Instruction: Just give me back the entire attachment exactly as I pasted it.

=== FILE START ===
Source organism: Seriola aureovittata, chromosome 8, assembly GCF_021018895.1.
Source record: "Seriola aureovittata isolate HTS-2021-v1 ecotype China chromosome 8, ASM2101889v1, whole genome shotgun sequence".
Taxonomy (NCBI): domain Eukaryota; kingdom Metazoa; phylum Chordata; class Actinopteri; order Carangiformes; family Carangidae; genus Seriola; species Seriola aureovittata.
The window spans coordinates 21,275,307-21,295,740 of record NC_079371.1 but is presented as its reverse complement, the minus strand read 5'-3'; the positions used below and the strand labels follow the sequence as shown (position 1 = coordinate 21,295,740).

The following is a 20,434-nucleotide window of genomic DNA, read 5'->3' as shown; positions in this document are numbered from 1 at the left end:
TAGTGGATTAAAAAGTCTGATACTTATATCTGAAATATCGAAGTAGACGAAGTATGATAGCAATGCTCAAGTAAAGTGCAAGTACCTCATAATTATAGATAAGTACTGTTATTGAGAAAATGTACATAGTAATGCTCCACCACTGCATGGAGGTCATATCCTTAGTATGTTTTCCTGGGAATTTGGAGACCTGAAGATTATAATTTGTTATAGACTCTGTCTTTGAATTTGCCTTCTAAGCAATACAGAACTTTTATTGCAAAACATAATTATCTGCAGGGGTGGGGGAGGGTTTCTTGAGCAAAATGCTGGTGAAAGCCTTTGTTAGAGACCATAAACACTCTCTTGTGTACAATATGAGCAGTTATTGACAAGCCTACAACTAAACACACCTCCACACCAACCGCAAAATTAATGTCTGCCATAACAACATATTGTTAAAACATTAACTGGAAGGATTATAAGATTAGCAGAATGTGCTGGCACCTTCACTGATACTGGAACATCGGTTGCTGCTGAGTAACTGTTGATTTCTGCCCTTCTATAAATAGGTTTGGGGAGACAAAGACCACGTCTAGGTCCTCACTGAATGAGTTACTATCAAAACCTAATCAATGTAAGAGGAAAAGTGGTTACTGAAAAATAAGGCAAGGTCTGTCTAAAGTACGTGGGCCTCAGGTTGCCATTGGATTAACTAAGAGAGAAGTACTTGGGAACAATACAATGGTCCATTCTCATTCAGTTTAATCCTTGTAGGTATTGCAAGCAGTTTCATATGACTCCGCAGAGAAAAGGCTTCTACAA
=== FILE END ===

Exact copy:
Source organism: Seriola aureovittata, chromosome 8, assembly GCF_021018895.1.
Source record: "Seriola aureovittata isolate HTS-2021-v1 ecotype China chromosome 8, ASM2101889v1, whole genome shotgun sequence".
Taxonomy (NCBI): domain Eukaryota; kingdom Metazoa; phylum Chordata; class Actinopteri; order Carangiformes; family Carangidae; genus Seriola; species Seriola aureovittata.
The window spans coordinates 21,275,307-21,295,740 of record NC_079371.1 but is presented as its reverse complement, the minus strand read 5'-3'; the positions used below and the strand labels follow the sequence as shown (position 1 = coordinate 21,295,740).

The following is a 20,434-nucleotide window of genomic DNA, read 5'->3' as shown; positions in this document are numbered from 1 at the left end:
TAGTGGATTAAAAAGTCTGATACTTATATCTGAAATATCGAAGTAGACGAAGTATGATAGCAATGCTCAAGTAAAGTGCAAGTACCTCATAATTATAGATAAGTACTGTTATTGAGAAAATGTACATAGTAATGCTCCACCACTGCATGGAGGTCATATCCTTAGTATGTTTTCCTGGGAATTTGGAGACCTGAAGATTATAATTTGTTATAGACTCTGTCTTTGAATTTGCCTTCTAAGCAATACAGAACTTTTATTGCAAAACATAATTATCTGCAGGGGTGGGGGAGGGTTTCTTGAGCAAAATGCTGGTGAAAGCCTTTGTTAGAGACCATAAACACTCTCTTGTGTACAATATGAGCAGTTATTGACAAGCCTACAACTAAACACACCTCCACACCAACCGCAAAATTAATGTCTGCCATAACAACATATTGTTAAAACATTAACTGGAAGGATTATAAGATTAGCAGAATGTGCTGGCACCTTCACTGATACTGGAACATCGGTTGCTGCTGAGTAACTGTTGATTTCTGCCCTTCTATAAATAGGTTTGGGGAGACAAAGACCACGTCTAGGTCCTCACTGAATGAGTTACTATCAAAACCTAATCAATGTAAGAGGAAAAGTGGTTACTGAAAAATAAGGCAAGGTCTGTCTAAAGTACGTGGGCCTCAGGTTGCCATTGGATTAACTAAGAGAGAAGTACTTGGGAACAATACAATGGTCCATTCTCATTCAGTTTAATCCTTGTAGGTATTGCAAGCAGTTTCATATGACTCCGCAGAGAAAAGGCTTCTACAA